The top Republican in the state Senate expects changes to Wisconsin’s civil service system to pass early next year.
The bill unveiled earlier this year is aimed at speeding up the state’s hiring process and making it easier to fire problem employees. Republicans have said it’s needed to modernize a system that is overly complicated and has been open to abuse. Democrats counter that the changes open the door to politicizing the state’s workforce.
Senate Majority Leader Scott Fitzgerald said he believes the chamber is set to take up the legislation when lawmakers return in early January. “Civil service will definitely come up in January, and we will pass it intact compared to what the Assembly has already sent over,” he said.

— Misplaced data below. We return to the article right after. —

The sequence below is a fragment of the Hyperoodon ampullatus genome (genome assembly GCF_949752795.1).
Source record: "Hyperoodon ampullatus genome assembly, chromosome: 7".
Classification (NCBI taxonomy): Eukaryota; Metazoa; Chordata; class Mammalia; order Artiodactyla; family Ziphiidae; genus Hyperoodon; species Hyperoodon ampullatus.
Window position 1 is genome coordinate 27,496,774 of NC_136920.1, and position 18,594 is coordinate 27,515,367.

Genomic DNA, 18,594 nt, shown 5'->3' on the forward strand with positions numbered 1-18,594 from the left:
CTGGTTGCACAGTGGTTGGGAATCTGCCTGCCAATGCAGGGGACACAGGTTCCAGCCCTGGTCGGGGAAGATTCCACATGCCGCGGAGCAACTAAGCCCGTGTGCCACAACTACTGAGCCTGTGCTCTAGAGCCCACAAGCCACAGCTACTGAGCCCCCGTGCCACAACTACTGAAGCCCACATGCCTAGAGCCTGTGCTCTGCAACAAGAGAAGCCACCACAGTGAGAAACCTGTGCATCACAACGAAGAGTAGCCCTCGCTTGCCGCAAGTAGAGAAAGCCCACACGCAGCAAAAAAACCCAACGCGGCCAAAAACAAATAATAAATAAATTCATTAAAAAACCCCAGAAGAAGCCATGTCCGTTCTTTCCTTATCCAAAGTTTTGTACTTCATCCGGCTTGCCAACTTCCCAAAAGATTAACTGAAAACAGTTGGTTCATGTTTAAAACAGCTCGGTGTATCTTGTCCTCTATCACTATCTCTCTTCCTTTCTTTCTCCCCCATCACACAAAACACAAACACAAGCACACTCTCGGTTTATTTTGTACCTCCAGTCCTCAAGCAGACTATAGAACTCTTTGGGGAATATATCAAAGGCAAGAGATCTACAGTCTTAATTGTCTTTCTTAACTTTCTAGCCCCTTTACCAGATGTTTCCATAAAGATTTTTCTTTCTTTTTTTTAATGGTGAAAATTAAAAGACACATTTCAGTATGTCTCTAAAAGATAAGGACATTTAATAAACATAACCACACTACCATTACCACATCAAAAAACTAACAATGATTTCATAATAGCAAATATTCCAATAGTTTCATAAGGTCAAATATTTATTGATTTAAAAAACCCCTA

AUDIO: Sen. Fitzgerald expects the bill to pass in January (:24)
The legislation passed the Assembly this fall, but got tied up in the Senate, partially due to a dispute over a provision that prevents state agencies from asking about the criminal history of job applicants, unless it directly applies to the position. State Sen. Steve Nass (R-Whitewater) wanted the decision on whether to “ban the box” left up to the discretion of each state agency. Fitzgerald said discussions over the issue are ongoing and an amendment is still possible, but he still believes the chamber will approve the version passed out of the Assembly.